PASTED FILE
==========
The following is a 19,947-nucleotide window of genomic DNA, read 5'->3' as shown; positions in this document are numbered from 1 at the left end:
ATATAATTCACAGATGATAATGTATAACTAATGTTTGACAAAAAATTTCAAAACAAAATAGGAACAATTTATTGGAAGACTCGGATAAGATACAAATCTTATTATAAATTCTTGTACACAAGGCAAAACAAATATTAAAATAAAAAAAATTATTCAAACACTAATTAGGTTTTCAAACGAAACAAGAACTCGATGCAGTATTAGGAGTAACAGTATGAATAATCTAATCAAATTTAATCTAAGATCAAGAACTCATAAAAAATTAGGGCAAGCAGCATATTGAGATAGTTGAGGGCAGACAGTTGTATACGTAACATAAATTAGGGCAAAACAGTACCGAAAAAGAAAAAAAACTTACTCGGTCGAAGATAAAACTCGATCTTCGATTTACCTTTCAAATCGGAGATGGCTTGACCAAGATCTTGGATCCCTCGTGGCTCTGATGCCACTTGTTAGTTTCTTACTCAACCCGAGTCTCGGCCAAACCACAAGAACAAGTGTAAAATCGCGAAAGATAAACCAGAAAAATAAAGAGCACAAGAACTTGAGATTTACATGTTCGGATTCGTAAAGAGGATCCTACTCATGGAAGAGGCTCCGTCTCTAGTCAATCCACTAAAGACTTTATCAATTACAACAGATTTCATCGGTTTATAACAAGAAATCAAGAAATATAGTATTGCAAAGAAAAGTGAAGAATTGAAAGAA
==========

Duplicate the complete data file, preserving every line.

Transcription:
The following is a 19,947-nucleotide window of genomic DNA, read 5'->3' as shown; positions in this document are numbered from 1 at the left end:
ATATAATTCACAGATGATAATGTATAACTAATGTTTGACAAAAAATTTCAAAACAAAATAGGAACAATTTATTGGAAGACTCGGATAAGATACAAATCTTATTATAAATTCTTGTACACAAGGCAAAACAAATATTAAAATAAAAAAAATTATTCAAACACTAATTAGGTTTTCAAACGAAACAAGAACTCGATGCAGTATTAGGAGTAACAGTATGAATAATCTAATCAAATTTAATCTAAGATCAAGAACTCATAAAAAATTAGGGCAAGCAGCATATTGAGATAGTTGAGGGCAGACAGTTGTATACGTAACATAAATTAGGGCAAAACAGTACCGAAAAAGAAAAAAAACTTACTCGGTCGAAGATAAAACTCGATCTTCGATTTACCTTTCAAATCGGAGATGGCTTGACCAAGATCTTGGATCCCTCGTGGCTCTGATGCCACTTGTTAGTTTCTTACTCAACCCGAGTCTCGGCCAAACCACAAGAACAAGTGTAAAATCGCGAAAGATAAACCAGAAAAATAAAGAGCACAAGAACTTGAGATTTACATGTTCGGATTCGTAAAGAGGATCCTACTCATGGAAGAGGCTCCGTCTCTAGTCAATCCACTAAAGACTTTATCAATTACAACAGATTTCATCGGTTTATAACAAGAAATCAAGAAATATAGTATTGCAAAGAAAAGTGAAGAATTGAAAGAA